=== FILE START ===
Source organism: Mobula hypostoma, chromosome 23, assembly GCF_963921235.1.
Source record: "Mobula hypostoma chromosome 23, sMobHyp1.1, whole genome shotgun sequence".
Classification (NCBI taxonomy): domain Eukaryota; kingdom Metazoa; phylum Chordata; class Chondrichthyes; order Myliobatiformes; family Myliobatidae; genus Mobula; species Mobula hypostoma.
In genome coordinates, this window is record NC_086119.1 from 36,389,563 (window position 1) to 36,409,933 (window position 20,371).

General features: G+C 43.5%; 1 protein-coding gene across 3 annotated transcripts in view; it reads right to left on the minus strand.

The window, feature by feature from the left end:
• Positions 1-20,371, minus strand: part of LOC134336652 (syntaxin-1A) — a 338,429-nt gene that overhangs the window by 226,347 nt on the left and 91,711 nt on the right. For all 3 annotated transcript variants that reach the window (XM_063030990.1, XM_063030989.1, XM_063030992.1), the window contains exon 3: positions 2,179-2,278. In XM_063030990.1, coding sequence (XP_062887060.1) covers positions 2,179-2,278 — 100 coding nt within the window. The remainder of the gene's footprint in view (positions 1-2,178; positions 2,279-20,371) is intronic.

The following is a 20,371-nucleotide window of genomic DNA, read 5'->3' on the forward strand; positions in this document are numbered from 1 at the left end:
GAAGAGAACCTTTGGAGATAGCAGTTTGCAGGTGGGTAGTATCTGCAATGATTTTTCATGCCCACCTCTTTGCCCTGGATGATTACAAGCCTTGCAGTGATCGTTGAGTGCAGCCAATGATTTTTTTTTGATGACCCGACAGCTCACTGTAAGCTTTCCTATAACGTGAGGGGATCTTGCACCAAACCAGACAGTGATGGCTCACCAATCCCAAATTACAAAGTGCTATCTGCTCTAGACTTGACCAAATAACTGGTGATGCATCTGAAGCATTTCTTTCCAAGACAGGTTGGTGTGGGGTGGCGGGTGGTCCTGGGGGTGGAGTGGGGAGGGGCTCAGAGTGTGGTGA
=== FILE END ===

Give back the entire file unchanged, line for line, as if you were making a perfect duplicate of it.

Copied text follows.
Source organism: Mobula hypostoma, chromosome 23, assembly GCF_963921235.1.
Source record: "Mobula hypostoma chromosome 23, sMobHyp1.1, whole genome shotgun sequence".
Classification (NCBI taxonomy): domain Eukaryota; kingdom Metazoa; phylum Chordata; class Chondrichthyes; order Myliobatiformes; family Myliobatidae; genus Mobula; species Mobula hypostoma.
In genome coordinates, this window is record NC_086119.1 from 36,389,563 (window position 1) to 36,409,933 (window position 20,371).

General features: G+C 43.5%; 1 protein-coding gene across 3 annotated transcripts in view; it reads right to left on the minus strand.

The window, feature by feature from the left end:
• Positions 1-20,371, minus strand: part of LOC134336652 (syntaxin-1A) — a 338,429-nt gene that overhangs the window by 226,347 nt on the left and 91,711 nt on the right. For all 3 annotated transcript variants that reach the window (XM_063030990.1, XM_063030989.1, XM_063030992.1), the window contains exon 3: positions 2,179-2,278. In XM_063030990.1, coding sequence (XP_062887060.1) covers positions 2,179-2,278 — 100 coding nt within the window. The remainder of the gene's footprint in view (positions 1-2,178; positions 2,279-20,371) is intronic.

The following is a 20,371-nucleotide window of genomic DNA, read 5'->3' on the forward strand; positions in this document are numbered from 1 at the left end:
GAAGAGAACCTTTGGAGATAGCAGTTTGCAGGTGGGTAGTATCTGCAATGATTTTTCATGCCCACCTCTTTGCCCTGGATGATTACAAGCCTTGCAGTGATCGTTGAGTGCAGCCAATGATTTTTTTTTGATGACCCGACAGCTCACTGTAAGCTTTCCTATAACGTGAGGGGATCTTGCACCAAACCAGACAGTGATGGCTCACCAATCCCAAATTACAAAGTGCTATCTGCTCTAGACTTGACCAAATAACTGGTGATGCATCTGAAGCATTTCTTTCCAAGACAGGTTGGTGTGGGGTGGCGGGTGGTCCTGGGGGTGGAGTGGGGAGGGGCTCAGAGTGTGGTGA